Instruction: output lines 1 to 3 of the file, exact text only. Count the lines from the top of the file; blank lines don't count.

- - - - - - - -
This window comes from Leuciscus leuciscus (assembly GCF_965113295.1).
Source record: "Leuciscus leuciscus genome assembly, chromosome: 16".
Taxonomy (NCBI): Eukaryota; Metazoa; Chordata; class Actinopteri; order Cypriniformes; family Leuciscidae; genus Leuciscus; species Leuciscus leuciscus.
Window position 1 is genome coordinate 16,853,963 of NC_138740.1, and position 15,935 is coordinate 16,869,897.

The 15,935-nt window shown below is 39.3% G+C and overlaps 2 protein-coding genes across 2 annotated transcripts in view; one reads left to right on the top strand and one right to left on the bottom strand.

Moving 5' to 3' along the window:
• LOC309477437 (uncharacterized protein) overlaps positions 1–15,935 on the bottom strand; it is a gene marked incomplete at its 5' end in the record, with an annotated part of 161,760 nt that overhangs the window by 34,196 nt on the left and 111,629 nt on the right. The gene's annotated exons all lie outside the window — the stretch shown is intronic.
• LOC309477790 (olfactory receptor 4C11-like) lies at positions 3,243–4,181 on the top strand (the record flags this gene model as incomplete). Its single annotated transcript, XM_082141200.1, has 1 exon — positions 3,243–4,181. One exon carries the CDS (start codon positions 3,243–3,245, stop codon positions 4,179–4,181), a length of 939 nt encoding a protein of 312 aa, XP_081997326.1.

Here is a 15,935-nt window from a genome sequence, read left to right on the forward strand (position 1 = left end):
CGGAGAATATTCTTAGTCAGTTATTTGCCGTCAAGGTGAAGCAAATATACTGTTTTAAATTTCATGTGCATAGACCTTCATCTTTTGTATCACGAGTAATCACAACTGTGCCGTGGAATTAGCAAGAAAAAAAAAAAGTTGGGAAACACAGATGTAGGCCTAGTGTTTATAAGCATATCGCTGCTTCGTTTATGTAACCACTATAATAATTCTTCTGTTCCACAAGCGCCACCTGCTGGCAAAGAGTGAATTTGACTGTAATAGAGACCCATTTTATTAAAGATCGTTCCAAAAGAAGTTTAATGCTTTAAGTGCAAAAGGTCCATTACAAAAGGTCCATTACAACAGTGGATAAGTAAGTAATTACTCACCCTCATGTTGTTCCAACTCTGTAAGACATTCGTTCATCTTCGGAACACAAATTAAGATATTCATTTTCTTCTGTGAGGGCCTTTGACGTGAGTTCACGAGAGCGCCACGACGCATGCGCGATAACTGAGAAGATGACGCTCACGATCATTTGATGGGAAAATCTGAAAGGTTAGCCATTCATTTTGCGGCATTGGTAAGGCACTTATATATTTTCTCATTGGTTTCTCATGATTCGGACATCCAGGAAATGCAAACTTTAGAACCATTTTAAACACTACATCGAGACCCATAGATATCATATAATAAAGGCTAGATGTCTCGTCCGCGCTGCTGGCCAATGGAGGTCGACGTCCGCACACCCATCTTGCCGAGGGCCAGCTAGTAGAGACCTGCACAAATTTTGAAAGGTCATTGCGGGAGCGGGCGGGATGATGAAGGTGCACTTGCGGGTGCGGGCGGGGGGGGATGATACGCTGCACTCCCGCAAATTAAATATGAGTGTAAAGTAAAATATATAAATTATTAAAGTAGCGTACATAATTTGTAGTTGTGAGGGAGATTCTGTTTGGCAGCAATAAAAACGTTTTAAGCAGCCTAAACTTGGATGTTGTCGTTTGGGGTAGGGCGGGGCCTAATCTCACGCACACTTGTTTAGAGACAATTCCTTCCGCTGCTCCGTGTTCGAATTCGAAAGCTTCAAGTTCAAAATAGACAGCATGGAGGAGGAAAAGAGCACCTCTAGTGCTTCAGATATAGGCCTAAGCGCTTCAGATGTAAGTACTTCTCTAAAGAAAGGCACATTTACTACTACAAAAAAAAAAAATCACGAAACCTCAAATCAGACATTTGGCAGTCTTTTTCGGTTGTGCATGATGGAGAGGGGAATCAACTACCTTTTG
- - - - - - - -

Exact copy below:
This window comes from Leuciscus leuciscus (assembly GCF_965113295.1).
Source record: "Leuciscus leuciscus genome assembly, chromosome: 16".
Taxonomy (NCBI): Eukaryota; Metazoa; Chordata; class Actinopteri; order Cypriniformes; family Leuciscidae; genus Leuciscus; species Leuciscus leuciscus.